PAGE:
Police Drones In Chula Vista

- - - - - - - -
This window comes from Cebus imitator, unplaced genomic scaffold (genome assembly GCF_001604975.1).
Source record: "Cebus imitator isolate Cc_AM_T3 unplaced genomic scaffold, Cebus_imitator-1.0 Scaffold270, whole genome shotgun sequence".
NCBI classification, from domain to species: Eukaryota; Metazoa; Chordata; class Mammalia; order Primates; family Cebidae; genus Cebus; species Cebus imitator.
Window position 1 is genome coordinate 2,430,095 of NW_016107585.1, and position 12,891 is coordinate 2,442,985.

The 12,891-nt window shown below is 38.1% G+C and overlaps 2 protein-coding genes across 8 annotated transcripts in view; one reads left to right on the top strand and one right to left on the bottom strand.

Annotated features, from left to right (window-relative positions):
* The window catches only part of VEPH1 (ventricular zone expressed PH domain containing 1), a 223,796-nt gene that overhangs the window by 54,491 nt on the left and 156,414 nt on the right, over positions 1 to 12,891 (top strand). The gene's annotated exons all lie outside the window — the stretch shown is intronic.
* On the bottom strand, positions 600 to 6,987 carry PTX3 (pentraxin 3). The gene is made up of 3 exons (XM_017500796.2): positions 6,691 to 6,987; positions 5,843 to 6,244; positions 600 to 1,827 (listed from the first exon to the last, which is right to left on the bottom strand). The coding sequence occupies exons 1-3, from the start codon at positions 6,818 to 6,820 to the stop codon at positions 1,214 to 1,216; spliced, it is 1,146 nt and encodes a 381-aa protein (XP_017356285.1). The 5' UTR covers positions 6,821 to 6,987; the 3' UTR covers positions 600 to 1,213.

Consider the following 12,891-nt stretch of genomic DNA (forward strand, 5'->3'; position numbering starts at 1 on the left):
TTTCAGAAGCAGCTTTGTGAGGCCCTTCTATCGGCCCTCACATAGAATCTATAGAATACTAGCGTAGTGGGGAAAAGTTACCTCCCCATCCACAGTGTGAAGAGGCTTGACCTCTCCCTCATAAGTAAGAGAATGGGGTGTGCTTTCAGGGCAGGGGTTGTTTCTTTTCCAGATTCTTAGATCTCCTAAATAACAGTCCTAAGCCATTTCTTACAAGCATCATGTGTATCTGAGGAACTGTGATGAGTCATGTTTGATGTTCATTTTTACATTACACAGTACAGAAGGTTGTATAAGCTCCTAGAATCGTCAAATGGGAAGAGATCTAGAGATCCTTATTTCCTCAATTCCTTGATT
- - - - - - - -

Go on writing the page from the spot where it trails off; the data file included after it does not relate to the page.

Good Morning, I’m Annica Colbert….it’s Monday, March 22nd. Chula Vista police can use drones from anywhere in the city. More on that next, but first... let’s do the headlines…. County officials have approved a COVID-19 vaccination site at San Diego State University’s Viejas arena. In an email, SDSU officials say the site will open this tuesday through Saturday from 9:30 a.m. to 3:30 p.m. The site’s goal is to eventually administer 1500 vaccines a day. Vaccine appointments must be made through the county’s website. Meanwhile, Governor Gavin Newsom says current protocols of using age and health conditions to determine eligibility for the COVID-19 vaccine could end by May. We're anticipating within five and a half weeks where we can eliminate all of the tiering, so to speak, and make available vaccines to everybody across the spectrum because supply will exponentially increase.” Newsom says 1.8 million new doses of the vaccine will arrive in California next week and the only constraint on the speed of giving the shots is manufacturer supply. The deadline to register to vote in the 79th district special election is today (monday). Eligible voters can register at S-D-vote-dot-com up until midnight tonight. The special election is to fill now-Secretary of State Shirley Weber’s former state assembly seat. The 79th district includes south-east San Diego, La mesa, Lemon Grove, parts of Chula Vista, Bonita and National City. From KPBS, you’re listening to San Diego News Now. Stay with me for more of the local news you need. The chula vista police department responds to many 911 calls by sending out drones. Now they’ve become the first in the nation to expand drone coverage to the entire city. But the move hasn’t come without its critics. KPBS’ jacob aere reports. Since 2018, Chula Vista police have been able to deploy drones as first responders for select law enforcement situations. In August 2019, the program was expanded to cover 33% of the city’s area. Now the F-A-A's giving them permission to expand that coverage to all of Chula Vista. It is the first police agency in the country to be able to do so. Chula Vista Police Chief Roxana Kennedy says the Drone as First Responder program helps reduce response times, and keeps the community and officers safe. Roxana Kennedy | Chula Vista Police Chief “These drones provide real time information to our officers while they're in the field. The drones are up -- they arrive usually prior to officers arrival. And they are able, through their cell phones or their mobile data computers, to feed them live information about what’s actually occurring.” Chief Kennedy says one of the main advantages of the drones is helping to de-escalate otherwise unknown situations. “Officers have the ability then to see, is this an armed individual? Is this just someone pacing in the street? Do I really need to respond into the area or would it be better for me to stay back? Do they have a pen in their hand or is it a knife in their hand? So it gives them that real, critical information to make better decisions and be able to de-escalate situations so that everyone goes home safely.” But UC San Diego professor Lilly Irani says the drones have increased surveillance of the Chula Vista population without proper community input on the program. Lilly Irani | UC San Diego Professor “Of course a camera flying in the sky takes a lot of information beyond the information that might be targeted or publicly acceptable. The camera can look into private property, it might be able to see what's going on in people's backyards, it might be able to look into sites of religious worship that the community hasn't talked about.” To date, the Chula Vista Police Department says its DFR program has responded to over 5,400 calls for service and the drone was the first on-scene to over 2,500 incidents. All drone flights are logged, and flight data and maps are available on the police department website. Jacob Aere, KPBS News. And that was KPBS’ Jacob Aere Residents in tiny Jacumba Hot Springs are fighting back against a German company’s proposal to put 650 acres of solar panels next to their town. Here’s inewsource reporter Camille von Kaenel (cah-MEE von kah-NELL) with more. VON KAENEL: Drive into Jacumba now and you’ll see early 20th century buildings and scenic mountains. In the future, you could see solar panels along the two-lane highway that runs through town. Jay Cousins owns Jay’s Southern Cafe. He fears his business and home value will suffer if the project gets the county’s OK. COUSINS: If that is placed there, it’ll become an eyesore. People won't want to come and look at this place. VON KAENEL: Many of the town’s 500 residents have protested against the project. Last week, the local planning group voted to urge the county to permit a much smaller solar farm -- 200 acres or less. Cherry Diefenbach heads the group. She says the pandemic has made it harder for residents to learn about the project. In person meetings have been canceled and the county doesn’t record them. DIEFENBACH: I’m just afraid this one's going to rear its ugly head and we won’t be -- we the community won't have had an adequate say. The project could go before the Planning Commission this summer and the Board of Supervisors in the fall. The company behind the solar farm declined to be interviewed for this story. That was inewsource reporter Camille von Kaenel. inewsource is an independently funded, nonprofit partner of KPBS. You could drive right by The Flying Leathernecks museum next to Miramar Road, and not even notice it. But there’s a fight going on to save the unique military museum, which is set to close on April 1st. KPBS’ John Caroll talked to those doing everything they can to keep it open, including retired Brigadier General Michael Aguilar of the Flying Leatherneck Foundation. You could drive right by the Flying Leathernecks museum next to Miramar Road, and not even notice it. But there is so much here to notice… the only museum of it’s kind in the country. CG: Brig. Gen. Michael Aguilar (Ret.)/Flying Leatherneck Foundation SOT: “This is the only Marine museum dedicated to Marine Corps Aviation, so it’s a collection of around 46 iconic Marine Corps aircraft.” This is what the museum is named after… 1951’s Flying Leathernecks starring John Wayne. It detailed the fight for Guadalcanal in World War II. They’re flying Grumman Hellcats…. There’s a Hellcat and a Wildcat plane here… and so many others that hearken to Marine Corps aviation over the years. The museum, which sits on MCAS Miramar land is about to fly off into the sunset, unless efforts to save it succeed. “For the past 15 years, we’ve been trying to partner with the Marine Corps to come to a partnership with them that would allow us to take over the financial burden the Marine Corps has with running this museum.” That burden amounts to about $460,000 a year. But it’s more complicated than that. The Flying Leatherneck Aviation Foundation is the museum’s operating entity even though it’s owned by the Marine Corps. For the Foundation to take over the place, they’d have to pay current fair market value for the land… and for a multi-acre piece fronting on Miramar Road… it would be well into the six figures. But Aguilar says there are other roads to avoid closure… and they certainly have support. Both Representatives Scott Peters and Darrell Issa are lobbying the Pentagon to save it. And one of San Diego’s leading museums has stepped up to help. “It’s complicated.” Air and Space Museum President and CEO Jim Kidrick says the museum he leads is doing everything it can to save its companion museum. CG: Jim Kidrick/Air & Space Museum President & CEO “Right now, I’d like to give it a 50/50 and 50/50 is probably better than where we were 3 three weeks ago or 4 weeks ago, so I think the meetings have been very, very productive.” But if nothing can be worked out, some iconic, historic aircraft will have to go elsewhere… like this old chopper called Lady Ace ‘09. “This is the actual aircraft that flew the American ambassador, Ambassador Martin and the American flag out of Vietnam when we pulled out of Vietnam.” Some of our collection will undoubtedly stay in the San Diego area while other items will go to museums where the Marine aviation story isn’t currently told. Marines take great pride and reverence in our stories and legends, and we feel this is an opportunity to share that legacy with others dedicated to history.” Inside, the closure process is well underway… artifacts being put in storage or sent elsewhere for display. A final decision now rests at the Pentagon, with the Commandant of the Corps. Meantime, the museum, which is free, is open. this weekend… perhaps one of the last times San Diegans will be able to visit… the Flying Leathernecks Aviation Museum. JC, KPBS News. That was KPBS’ John Caroll reporting. For now the Flying Leatherneck Aviation Museum at MCAS Miramar is free and open to the public. Thousands of former soldiers with less-than-honorable discharges might get upgrades soon. This month, a federal judge is expected to approve a settlement that would force the Army to possibly upgrade those discharges to honorable if there’s evidence of a mental health condition. Desiree Diorio (dee-OR-ee-oh) reports. This story was produced by the American Homefront Project, a public media collaboration that reports on American military life and veterans. Funding comes from the Corporation for Public Broadcasting. Coming up....last week we brought you a special series on San Diego small businesses who were impacted by the pandemic. We’ll have a deeper look at that series next just after this break. Local businesses have waited a long time for restrictions to ease on just how many people they can serve in-person. Restaurants, bars, salons and retail shops are now operating in the red tier as the local COVID-19 situation continues to improve. But many didn’t make it to this point. Last week we brought you a KPBS special series by investigative reporter Claire Traegeser marking one year since the pandemic shutdowns began and the impact on small businesses across San Diego. She spoke with KPBS’ Andrew Bowen about her series. That was KPBS investigative reporter Claire Traegeser, speaking with KPBS’ Andrew Bowen. That’s it for the podcast today. Be sure to catch KPBS Midday Edition At Noon on KPBS radio, or check out the Midday podcast. You can also watch KPBS Evening Edition at 5 O’clock on KPBS Television, and as always you can find more San Diego news online at KPBS dot org. I’m Annica Colbert. Thanks for listening and have a great day.